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# Text Editors Vs Word Processors

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There are many differences between text editor and a word processor. One of those differences is that most text editors are universal in editing any text based documents, while word processors can only edit certain types of files like Open Office. So, because of that universal editing more text editors are very basic and so they carry few commands, such as copy and paste and being able to save the document. While word processors have hundreds of commands and come with many other features such as templates, thesaurus, spell checker etc etc.

So with all those features a word processor has, that means that their is usually price tag and so another major difference is that most text editors are free as well. However, there are some text editors that are built like word processors and HTML editors and so they come with various features and what not.

THus the reason why text editors are very important in Linux because these open source programs can practically do anything and in the linux world, being able to building open source applications is a major reason to have a text editor around and on top of that you can quickly customize your linux distro as well since most linux distros configuration files can be edited by a text editor.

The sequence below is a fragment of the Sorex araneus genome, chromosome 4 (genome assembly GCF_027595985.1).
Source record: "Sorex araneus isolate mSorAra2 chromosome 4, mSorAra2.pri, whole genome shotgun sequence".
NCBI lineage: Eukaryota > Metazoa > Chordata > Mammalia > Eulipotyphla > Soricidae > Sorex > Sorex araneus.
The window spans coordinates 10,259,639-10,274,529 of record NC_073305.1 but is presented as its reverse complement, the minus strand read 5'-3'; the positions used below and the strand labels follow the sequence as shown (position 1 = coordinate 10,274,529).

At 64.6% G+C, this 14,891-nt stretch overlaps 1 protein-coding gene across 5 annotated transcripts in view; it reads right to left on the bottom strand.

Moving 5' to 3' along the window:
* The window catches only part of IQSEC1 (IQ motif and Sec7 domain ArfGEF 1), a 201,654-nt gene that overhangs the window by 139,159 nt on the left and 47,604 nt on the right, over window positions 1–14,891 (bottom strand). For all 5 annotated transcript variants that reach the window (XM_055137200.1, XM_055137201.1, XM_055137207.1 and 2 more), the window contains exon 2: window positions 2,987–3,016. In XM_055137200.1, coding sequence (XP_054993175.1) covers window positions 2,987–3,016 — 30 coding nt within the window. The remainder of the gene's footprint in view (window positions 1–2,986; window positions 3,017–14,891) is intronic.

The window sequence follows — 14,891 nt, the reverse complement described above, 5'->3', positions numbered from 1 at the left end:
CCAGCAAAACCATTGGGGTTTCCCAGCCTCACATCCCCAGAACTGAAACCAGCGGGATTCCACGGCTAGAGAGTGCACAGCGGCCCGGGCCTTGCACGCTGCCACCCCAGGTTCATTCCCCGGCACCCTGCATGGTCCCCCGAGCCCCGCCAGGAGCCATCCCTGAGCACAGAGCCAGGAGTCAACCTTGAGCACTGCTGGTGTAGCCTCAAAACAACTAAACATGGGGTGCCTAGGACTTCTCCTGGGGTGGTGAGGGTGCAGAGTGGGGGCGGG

The editor tht I will be talking about is called EMACS (Editable Macro's) and the reason I chose this editor is because it has a long history and is favorable editor by some LISP hackers as well. This editor first came out in 1976 and is still on that market as of 2008. This text editor is very customizable and comes in many different versions and so the features are limitless. If you do a search for EMACS in your synaptics package manager you should be able to find various versions of this software. Although I have not used this editor myself I found it a interesting software because of its connection to LISP Hacking.